It's a shame really, because otherwise this is the best "new" Z car yet. The interior is improved, the seats grippy, even the horrible 3/4 visibility seems a little less confining with the subtle design changes. They also struck a good ride/ handling balance, as it doesn't beat you up, even over longer distances.

Overall it's a good car, but not a great one. The Z has become long in the tooth, as it's competition gets tougher. As it is now, price-wise it is knocking on the door of our M235i project car--- which is a superior machine in almost every way. (and the M235i isn't perfect by any stretch)

Harvey
Harvey HalfDork
3/3/15 3:54 p.m.

Still no good on the rear view eh? I sat in the 350 when it first came out and you can't see anything out there.

Karacticus
Karacticus Reader
3/3/15 4:55 p.m.
Harvey wrote: Still no good on the rear view eh? I sat in the 350 when it first came out and you can't see anything out there.

David S. Wallens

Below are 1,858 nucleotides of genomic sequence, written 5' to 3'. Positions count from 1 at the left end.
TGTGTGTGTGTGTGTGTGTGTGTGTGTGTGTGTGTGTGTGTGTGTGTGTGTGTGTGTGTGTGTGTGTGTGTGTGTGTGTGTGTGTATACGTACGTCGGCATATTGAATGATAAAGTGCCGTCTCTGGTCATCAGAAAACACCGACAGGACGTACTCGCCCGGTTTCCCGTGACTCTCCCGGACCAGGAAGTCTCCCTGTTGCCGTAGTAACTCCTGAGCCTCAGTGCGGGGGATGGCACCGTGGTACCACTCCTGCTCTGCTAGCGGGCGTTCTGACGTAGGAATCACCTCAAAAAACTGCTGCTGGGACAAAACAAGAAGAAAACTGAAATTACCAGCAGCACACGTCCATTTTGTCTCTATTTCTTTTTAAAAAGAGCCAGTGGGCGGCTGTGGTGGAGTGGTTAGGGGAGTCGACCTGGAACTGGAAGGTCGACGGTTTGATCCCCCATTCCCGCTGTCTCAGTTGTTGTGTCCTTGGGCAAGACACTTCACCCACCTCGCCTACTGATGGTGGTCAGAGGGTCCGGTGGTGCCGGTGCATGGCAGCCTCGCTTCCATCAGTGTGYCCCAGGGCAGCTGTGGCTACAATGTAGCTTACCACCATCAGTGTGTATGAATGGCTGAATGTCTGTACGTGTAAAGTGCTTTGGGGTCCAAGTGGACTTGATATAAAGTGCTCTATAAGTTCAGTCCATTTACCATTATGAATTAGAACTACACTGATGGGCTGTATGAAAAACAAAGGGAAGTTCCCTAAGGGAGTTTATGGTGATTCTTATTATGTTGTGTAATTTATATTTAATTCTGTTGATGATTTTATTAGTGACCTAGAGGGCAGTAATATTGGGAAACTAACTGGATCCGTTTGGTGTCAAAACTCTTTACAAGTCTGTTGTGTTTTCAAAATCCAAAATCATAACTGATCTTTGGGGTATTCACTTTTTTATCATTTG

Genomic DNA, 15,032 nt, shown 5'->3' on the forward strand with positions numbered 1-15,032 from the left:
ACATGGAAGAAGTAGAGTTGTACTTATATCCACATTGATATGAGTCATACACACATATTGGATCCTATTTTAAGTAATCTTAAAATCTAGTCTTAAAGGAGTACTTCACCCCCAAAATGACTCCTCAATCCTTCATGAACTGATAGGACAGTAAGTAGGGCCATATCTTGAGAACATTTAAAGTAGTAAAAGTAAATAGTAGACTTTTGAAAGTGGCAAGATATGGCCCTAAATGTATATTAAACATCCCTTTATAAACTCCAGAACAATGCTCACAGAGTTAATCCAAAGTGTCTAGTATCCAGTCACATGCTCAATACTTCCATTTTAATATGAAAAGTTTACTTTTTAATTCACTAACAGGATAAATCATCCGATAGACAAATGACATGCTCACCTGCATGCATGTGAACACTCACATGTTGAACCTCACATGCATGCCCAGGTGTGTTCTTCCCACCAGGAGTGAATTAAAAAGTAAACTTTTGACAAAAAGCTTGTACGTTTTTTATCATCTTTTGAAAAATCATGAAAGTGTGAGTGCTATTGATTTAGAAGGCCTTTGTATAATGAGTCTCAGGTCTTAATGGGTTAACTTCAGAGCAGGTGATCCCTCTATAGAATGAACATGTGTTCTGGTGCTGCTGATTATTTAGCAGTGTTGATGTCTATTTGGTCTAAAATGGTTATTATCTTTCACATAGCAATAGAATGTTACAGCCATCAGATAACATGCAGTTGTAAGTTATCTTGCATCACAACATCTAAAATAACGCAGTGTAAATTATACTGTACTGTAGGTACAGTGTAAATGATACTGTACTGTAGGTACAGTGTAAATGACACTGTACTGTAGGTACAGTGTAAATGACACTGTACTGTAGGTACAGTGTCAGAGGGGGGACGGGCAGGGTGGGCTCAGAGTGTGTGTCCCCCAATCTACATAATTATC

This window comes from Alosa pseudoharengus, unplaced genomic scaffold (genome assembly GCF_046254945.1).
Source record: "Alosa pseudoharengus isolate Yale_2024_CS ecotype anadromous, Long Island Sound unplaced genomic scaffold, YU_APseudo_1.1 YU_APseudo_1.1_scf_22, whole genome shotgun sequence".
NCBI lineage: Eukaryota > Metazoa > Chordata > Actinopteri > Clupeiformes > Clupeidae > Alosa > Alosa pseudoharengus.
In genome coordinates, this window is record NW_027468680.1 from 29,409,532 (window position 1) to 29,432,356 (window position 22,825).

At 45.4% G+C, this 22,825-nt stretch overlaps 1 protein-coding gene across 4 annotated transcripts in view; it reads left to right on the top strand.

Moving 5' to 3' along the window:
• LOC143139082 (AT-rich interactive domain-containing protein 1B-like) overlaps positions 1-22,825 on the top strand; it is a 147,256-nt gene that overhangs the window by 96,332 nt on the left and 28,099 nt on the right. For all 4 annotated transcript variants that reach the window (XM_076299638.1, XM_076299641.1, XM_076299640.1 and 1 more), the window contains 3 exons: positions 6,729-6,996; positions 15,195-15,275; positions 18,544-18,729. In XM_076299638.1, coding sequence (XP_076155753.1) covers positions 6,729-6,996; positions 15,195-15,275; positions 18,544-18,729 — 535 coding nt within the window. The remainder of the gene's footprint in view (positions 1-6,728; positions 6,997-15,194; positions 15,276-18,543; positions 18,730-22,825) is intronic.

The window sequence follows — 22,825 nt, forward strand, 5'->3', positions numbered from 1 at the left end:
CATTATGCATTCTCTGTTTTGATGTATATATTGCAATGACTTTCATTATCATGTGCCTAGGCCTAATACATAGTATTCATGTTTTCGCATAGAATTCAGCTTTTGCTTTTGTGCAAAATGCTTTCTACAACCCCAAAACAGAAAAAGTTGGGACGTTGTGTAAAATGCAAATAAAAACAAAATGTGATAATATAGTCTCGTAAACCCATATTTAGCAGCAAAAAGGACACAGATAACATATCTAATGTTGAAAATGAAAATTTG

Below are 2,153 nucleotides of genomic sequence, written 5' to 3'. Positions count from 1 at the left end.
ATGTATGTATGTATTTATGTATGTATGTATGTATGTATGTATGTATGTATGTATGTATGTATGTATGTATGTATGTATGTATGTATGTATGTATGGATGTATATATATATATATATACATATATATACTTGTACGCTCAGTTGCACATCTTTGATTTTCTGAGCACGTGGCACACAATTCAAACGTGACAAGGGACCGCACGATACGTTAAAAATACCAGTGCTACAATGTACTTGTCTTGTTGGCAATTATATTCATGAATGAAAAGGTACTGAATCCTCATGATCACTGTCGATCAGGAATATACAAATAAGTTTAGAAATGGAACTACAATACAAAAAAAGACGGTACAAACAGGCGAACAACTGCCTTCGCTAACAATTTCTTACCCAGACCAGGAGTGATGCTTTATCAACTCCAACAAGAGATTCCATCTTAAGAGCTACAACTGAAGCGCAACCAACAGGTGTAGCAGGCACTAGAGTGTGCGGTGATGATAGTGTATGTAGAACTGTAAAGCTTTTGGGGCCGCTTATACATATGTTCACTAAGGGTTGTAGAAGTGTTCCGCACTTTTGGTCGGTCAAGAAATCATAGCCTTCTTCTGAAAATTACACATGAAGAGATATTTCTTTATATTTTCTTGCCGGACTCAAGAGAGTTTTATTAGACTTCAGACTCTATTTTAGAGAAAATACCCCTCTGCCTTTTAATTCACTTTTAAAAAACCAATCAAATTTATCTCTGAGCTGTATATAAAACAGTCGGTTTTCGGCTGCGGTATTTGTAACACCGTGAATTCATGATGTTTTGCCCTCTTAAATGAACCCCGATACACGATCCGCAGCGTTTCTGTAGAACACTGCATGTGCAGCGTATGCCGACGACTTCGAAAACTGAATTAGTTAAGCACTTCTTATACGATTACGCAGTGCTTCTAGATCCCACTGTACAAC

David S. Wallens Editorial Director
3/3/15 5:29 p.m.
Karacticus wrote:
Harvey wrote: Still no good on the rear view eh? I sat in the 350 when it first came out and you can't see anything out there.

That is so true--until you're trying to change lanes on I-95.

evildky
evildky Dork
3/3/15 8:00 p.m.

The Nismo 370Z is still available with the man pedal Nissan just decided to offer the 2 pedal option in the 2014 and 2015 models to appeal to amputees and wives

The Nismo 370Z is a much different approach than the Nismo 350Z. The Nismo 350Z focused on reducing weight (although not a lot), stiffening the chassis and adding aero. The Nismo 370Z seem to focus more on dress up and add power. Not thats it's a huge power boost but it's easier to sell the sticker bump when it has a measurable power addition instead of saying it's faster because it's lighter.

The 350Z rear quarter visibility is a bit worse than the Z32 but not as mush as people make it seem . And yes it's still a bit of a porker and I'm not sure why, the only heavy thing I have found on the 350Z is the transmission. The diff while heavy is typical for beefy the R200 they have been putting in Z's since 75.

Osvolant
Osvolant New Reader
5/5/15 10:15 p.m.

Hard to say from the pictures, but it looks like they cleaned up the rear fascia from the boy-racer, dorky look of a year or two ago.

trucke
trucke HalfDork
5/6/15 12:17 p.m.

When I click 'Read the rest of the story' it sends me back to this thread

svxsti
svxsti New Reader
5/6/15 5:58 p.m.

No interest until they bring back the Turbo Z, a la rwd GT-R for drift competitions ;D